With just minutes left in the legislative session, Connecticut lawmakers passed a $1.2 billion tax increase last Wednesday. This tax hike was based on a budget agreement struck last week between Democratic leaders in the legislature and Governor Malloy.

The plan approved by Connecticut lawmakers increases the state’s top income tax rate from 6.7 percent to 6.99 percent. Additionally, the sales tax on some goods was increased, the cigarette tax was raised, and the tax credit available for offsetting local taxes was reduced. But perhaps the most dramatic tax hike was on Connecticut employers. The state tax on data processing will double by October and triple by 2016. The twenty percent surcharge on corporate taxes, which was slated to expire, will be renewed for two more years. Additionally, a shift to a unitary corporate tax will burden businesses that operate across state lines.

Businesses in Connecticut have understandably been critical of this latest tax increase in what is already one of the most heavily taxed states in the union. General Electric (GE), which employs 5,700 workers in Connecticut, immediately voiced their concern about the new taxes. In a letter sent to GE workers, CEO Jeff Immelt made clear that, as a result of this new $1.2 billion tax increase, the company is looking to relocate to a state that is less hostile to employers. Immelt writes:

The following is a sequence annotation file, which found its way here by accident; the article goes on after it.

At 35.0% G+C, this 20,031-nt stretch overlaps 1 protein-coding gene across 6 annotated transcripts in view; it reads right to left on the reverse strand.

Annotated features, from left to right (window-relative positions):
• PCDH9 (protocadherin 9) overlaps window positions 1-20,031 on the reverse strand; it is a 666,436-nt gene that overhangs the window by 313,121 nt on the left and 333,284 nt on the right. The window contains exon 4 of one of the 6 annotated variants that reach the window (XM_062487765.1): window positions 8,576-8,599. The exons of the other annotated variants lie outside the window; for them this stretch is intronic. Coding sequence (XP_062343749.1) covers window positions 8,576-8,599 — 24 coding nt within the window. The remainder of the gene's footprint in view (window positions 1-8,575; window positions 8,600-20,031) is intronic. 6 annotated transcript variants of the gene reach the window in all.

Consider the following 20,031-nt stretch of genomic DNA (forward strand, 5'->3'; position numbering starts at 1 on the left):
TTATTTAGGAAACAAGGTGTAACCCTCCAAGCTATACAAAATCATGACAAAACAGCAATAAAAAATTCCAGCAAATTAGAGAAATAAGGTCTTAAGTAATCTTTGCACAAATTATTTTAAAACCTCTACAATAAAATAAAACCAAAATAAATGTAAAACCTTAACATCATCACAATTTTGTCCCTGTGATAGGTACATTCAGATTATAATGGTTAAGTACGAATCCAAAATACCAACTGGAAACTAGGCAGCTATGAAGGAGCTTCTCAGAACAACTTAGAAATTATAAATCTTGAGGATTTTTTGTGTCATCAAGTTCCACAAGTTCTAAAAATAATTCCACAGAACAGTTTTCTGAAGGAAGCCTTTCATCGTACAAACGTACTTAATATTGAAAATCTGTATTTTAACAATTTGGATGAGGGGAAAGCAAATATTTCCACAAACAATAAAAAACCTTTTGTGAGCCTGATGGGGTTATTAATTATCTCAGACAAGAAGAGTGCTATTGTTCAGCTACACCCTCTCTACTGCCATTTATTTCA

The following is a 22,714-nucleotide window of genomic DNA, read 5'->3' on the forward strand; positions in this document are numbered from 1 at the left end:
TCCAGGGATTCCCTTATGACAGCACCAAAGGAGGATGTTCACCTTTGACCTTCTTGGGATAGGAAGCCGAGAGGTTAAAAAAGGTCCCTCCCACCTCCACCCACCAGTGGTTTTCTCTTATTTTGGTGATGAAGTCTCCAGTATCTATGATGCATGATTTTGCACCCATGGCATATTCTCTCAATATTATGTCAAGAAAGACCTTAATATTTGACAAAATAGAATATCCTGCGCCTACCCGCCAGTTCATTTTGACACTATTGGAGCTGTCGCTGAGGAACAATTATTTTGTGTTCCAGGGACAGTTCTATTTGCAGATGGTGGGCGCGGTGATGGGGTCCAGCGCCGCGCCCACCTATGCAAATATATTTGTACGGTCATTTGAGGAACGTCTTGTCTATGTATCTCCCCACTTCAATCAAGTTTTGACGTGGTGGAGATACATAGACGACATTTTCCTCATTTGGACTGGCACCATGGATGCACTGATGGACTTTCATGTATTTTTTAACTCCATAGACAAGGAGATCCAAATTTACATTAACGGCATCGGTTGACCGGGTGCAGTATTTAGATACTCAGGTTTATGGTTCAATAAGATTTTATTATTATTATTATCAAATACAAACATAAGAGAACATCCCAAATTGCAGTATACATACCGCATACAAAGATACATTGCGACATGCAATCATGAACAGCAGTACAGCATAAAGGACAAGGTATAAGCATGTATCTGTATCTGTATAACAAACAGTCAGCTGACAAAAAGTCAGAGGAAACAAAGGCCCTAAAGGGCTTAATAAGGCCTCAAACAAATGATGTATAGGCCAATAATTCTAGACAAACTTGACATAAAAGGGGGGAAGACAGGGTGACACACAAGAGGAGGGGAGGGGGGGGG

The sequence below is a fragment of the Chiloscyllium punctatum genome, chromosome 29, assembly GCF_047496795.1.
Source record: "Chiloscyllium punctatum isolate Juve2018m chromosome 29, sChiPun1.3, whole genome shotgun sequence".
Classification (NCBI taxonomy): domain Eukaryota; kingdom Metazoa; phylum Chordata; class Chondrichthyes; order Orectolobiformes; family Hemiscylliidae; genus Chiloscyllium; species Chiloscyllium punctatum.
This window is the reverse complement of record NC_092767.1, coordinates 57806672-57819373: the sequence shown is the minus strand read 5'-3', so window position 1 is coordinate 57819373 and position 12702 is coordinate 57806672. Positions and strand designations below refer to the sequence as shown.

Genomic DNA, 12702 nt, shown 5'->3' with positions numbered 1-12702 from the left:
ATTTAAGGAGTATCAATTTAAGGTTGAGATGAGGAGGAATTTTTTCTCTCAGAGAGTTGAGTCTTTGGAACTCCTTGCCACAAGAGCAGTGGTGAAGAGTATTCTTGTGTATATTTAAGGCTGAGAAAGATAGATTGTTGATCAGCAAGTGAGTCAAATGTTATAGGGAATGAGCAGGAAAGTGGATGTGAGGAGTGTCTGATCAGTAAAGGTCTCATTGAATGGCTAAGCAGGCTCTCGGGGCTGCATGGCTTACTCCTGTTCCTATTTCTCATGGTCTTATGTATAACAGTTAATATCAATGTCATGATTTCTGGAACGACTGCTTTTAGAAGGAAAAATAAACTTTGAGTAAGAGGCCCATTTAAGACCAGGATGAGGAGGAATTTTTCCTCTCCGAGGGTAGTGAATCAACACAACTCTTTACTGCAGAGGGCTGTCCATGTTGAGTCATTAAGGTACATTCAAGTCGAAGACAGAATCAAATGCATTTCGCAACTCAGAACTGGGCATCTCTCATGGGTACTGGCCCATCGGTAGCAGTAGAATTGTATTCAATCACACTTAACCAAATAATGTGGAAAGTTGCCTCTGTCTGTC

As a result of this law passing, I have assembled an exploratory team to look into the company’s options to relocate corporate HQ to another state with a more pro-business environment.

GE is not the only company that may flee the state. Another major employer, AETNA, is “looking to reconsider the viability of continuing major operations in the stateaccording to a company statement. Boehringer-Ingelheim, Travelers, and many businesses have also blasted the tax hike.                                               

Joe Scarborough, host of MSNBC’s Morning Joe and Connecticut resident, railed against the tax increase, saying “it’s hard to imagine things could get any worse”. Scarborough expressed concern that major businesses would leave the state, saying it would be a “tragedy”. Scarborough’s guest, liberal marketing guru Donny Deutsch, put it very simply: “You cannot … have a situation where you’re forcing businesses to leave. You’re going to go out of business as a state.”

This is not the first large tax increase to be signed into law by Governor Malloy. In 2011, Malloy signed a $2.5 billion tax increase. Income, corporate, property, and gas taxes were all raised in what was the largest tax increase in the Nutmeg State’s history.

Currently, Connecticut has the third highest state and local tax burden in the country, the second highest property tax, and the eighth worst business climate. All of these rankings will be made worse by the new tax increases passed by the legislature.

House Minority Leader Themis Klarides, after the bill passed, said that Connecticut “is not the land of opportunity any longer. Some would say this is the land of despair.” And she’s not alone with that sentiment. In a Gallup Poll last year, 49 percent of Connecticut residents said they would leave the state if they could.  Thanks to Governor Malloy and the state legislature’s latest actions, Connecticut will be a less attractive place, to live, start a family, and invest.